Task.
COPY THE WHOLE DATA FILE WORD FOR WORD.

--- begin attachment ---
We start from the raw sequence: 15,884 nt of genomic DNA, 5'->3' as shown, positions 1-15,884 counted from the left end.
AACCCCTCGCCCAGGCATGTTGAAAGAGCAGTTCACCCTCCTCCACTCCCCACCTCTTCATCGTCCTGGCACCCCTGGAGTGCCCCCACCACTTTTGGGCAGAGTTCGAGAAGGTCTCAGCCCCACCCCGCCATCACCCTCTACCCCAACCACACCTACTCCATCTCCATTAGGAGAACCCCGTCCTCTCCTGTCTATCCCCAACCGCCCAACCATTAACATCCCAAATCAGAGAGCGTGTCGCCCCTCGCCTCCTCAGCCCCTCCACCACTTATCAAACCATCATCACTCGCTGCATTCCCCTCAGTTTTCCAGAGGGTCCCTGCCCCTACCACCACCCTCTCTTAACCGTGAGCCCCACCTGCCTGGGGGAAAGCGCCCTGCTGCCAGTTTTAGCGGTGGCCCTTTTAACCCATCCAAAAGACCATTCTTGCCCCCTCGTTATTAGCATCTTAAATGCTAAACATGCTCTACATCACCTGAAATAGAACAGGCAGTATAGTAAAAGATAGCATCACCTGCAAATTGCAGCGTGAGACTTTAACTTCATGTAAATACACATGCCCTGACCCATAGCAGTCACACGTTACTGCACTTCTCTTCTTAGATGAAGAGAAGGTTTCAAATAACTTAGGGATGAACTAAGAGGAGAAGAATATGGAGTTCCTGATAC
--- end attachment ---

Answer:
We start from the raw sequence: 15,884 nt of genomic DNA, 5'->3' as shown, positions 1-15,884 counted from the left end.
AACCCCTCGCCCAGGCATGTTGAAAGAGCAGTTCACCCTCCTCCACTCCCCACCTCTTCATCGTCCTGGCACCCCTGGAGTGCCCCCACCACTTTTGGGCAGAGTTCGAGAAGGTCTCAGCCCCACCCCGCCATCACCCTCTACCCCAACCACACCTACTCCATCTCCATTAGGAGAACCCCGTCCTCTCCTGTCTATCCCCAACCGCCCAACCATTAACATCCCAAATCAGAGAGCGTGTCGCCCCTCGCCTCCTCAGCCCCTCCACCACTTATCAAACCATCATCACTCGCTGCATTCCCCTCAGTTTTCCAGAGGGTCCCTGCCCCTACCACCACCCTCTCTTAACCGTGAGCCCCACCTGCCTGGGGGAAAGCGCCCTGCTGCCAGTTTTAGCGGTGGCCCTTTTAACCCATCCAAAAGACCATTCTTGCCCCCTCGTTATTAGCATCTTAAATGCTAAACATGCTCTACATCACCTGAAATAGAACAGGCAGTATAGTAAAAGATAGCATCACCTGCAAATTGCAGCGTGAGACTTTAACTTCATGTAAATACACATGCCCTGACCCATAGCAGTCACACGTTACTGCACTTCTCTTCTTAGATGAAGAGAAGGTTTCAAATAACTTAGGGATGAACTAAGAGGAGAAGAATATGGAGTTCCTGATAC